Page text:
The Compact currently includes more than 100 members, reaching a combined audience of about 2 billion people in 160 countries across five continents.
I therefore, invite all media in Malaysia to join the UN SDG Media Compact and be a critical actor to reporting on SDG achievement in Malaysia.
Ladies and gentlemen,
This year’s theme is “information as public good”. Indeed, the right to information can be fulfilled only in an environment where the media operates freely as a vehicle for disseminating information. For this three criteria need to be promoted – a supportive legal environment, economic enablers, and a firewall to political influence.
Like in many countries the realization of freedom of media in Malaysia is work in progress. The UN hopes that media freedom can be further bolstered as part of ‘building back better’ from the COVID crisis. In particular, it is hoped that the set of laws that currently still hamper media freedom can be repealed or amended to ensure that the right to information and freedom of the press are fully respected for the benefit of Malaysian society.
However, freedom of media comes with responsibility and accountability. The responsibility to report with independence, due diligence and authenticity in order to avoid the proliferation of fake news. And the accountability not to promote or incite discrimination, hate messages and intolerance. These are cardinal principles of ethical journalism.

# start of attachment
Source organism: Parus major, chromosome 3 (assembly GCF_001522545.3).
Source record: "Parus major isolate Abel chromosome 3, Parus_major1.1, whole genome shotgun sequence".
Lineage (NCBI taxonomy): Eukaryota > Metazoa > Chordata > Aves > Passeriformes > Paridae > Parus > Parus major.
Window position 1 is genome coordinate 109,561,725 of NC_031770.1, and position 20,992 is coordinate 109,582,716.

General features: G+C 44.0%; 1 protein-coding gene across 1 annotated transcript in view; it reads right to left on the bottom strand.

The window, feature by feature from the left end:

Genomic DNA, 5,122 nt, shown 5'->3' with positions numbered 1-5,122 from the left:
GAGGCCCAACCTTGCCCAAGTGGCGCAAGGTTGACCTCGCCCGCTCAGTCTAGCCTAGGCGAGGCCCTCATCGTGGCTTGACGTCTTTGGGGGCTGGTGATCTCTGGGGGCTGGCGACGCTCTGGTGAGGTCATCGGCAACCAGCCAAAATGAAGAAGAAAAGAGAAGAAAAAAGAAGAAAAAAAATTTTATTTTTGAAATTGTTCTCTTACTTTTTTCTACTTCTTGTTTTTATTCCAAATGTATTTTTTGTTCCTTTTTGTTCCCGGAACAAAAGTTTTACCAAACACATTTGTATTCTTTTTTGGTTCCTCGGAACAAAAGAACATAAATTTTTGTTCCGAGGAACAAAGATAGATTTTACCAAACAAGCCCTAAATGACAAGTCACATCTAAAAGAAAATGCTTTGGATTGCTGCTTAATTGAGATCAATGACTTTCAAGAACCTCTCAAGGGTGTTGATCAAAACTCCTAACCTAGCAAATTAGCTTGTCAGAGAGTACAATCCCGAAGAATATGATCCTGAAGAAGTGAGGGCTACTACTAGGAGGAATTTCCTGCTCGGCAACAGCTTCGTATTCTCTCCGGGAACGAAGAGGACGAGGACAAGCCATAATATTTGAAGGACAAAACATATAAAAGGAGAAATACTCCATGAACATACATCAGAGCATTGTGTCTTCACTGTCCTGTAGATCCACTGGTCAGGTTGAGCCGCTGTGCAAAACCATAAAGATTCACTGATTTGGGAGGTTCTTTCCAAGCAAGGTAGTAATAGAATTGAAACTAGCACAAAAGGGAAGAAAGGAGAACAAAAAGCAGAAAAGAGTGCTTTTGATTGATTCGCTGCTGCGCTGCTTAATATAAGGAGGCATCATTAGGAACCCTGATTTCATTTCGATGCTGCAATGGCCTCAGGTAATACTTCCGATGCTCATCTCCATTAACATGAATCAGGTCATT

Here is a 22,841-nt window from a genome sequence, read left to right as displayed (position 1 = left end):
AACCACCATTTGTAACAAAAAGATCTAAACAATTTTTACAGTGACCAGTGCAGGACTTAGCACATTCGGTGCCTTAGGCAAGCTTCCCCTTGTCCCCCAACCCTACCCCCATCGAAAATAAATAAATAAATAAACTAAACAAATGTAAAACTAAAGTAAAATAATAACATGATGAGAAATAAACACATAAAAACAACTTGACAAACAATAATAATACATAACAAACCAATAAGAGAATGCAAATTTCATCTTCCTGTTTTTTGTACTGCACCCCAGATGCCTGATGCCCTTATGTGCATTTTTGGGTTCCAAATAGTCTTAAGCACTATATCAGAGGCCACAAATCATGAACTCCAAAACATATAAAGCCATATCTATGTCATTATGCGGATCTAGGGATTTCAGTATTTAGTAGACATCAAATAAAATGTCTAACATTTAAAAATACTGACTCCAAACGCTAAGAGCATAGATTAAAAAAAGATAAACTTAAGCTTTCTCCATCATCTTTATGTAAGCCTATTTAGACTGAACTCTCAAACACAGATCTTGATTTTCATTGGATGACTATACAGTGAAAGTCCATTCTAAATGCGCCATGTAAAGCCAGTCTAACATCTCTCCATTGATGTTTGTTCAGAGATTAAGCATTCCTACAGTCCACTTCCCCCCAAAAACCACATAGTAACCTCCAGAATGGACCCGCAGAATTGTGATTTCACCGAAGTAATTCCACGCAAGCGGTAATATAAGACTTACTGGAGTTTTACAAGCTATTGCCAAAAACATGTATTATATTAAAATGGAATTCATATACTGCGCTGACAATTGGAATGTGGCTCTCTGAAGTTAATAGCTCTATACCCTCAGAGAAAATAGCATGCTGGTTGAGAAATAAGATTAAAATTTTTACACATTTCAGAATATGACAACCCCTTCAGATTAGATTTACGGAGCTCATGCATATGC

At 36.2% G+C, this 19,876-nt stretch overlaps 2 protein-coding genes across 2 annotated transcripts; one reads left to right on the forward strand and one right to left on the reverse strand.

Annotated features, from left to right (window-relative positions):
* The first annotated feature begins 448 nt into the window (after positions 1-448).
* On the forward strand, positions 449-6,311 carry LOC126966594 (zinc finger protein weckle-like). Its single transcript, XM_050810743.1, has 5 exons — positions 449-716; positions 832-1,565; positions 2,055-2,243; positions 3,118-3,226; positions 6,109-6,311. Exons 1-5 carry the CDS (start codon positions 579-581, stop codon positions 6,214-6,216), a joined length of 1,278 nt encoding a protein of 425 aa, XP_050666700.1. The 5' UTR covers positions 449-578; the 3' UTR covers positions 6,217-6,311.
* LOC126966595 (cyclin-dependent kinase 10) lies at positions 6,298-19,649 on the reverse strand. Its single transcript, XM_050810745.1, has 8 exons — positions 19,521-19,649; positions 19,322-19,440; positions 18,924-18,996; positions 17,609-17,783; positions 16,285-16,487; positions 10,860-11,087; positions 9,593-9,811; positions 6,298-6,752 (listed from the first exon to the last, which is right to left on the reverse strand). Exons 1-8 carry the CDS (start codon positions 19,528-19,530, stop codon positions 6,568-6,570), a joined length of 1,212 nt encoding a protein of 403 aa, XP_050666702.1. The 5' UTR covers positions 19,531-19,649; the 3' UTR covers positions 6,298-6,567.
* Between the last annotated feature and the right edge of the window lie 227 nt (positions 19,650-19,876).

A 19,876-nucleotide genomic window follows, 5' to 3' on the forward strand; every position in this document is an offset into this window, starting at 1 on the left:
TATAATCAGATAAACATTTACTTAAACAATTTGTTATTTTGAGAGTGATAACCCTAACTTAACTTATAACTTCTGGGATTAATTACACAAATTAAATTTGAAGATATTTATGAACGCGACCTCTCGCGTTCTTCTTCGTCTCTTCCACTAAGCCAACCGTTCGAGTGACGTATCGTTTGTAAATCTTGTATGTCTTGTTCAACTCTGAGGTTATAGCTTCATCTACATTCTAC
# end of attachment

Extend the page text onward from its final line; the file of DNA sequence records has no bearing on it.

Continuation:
indeed, while the media is a powerful tool for development, it can also be used for more nefarious reasons – sowing disunity and spreading fake news. And the proliferation of digital and social media has increased the challenges in this regard, not the least during the COVID-19 crisis.
As a response many countries have introduced fake news laws. It is important that these laws are drafted in line with international standards to avoid that the precious good of freedom of media - our greatest ally in combatting misinformation and disinformation is undermined. Hence international standards require among others that restrictions must be provided by law, which is clear and unambiguous, and that punitive measures must be proportionate to the alleged offence committed.
Ladies and Gentlemen,
The 21st century presents a challenging time for the media industry. And we anticipate that some of these challenges will be openly discussed today by our panel of vibrant moderators and speakers – on topics ranging from policy reforms, media freedom to the role of youth; and importantly, the survival and sustainability of media in a fast evolving world.
I would also like to use this opportunity, to commend the Government of Malaysia for its efforts in developing the country’s first Freedom of Information legislation, where engagements are currently ongoing with various stakeholders. This is definitely a good way forward and the UN stands ready to provide any support that may be required.
And on that positive note, I wish you all fruitful and engaging discussions today.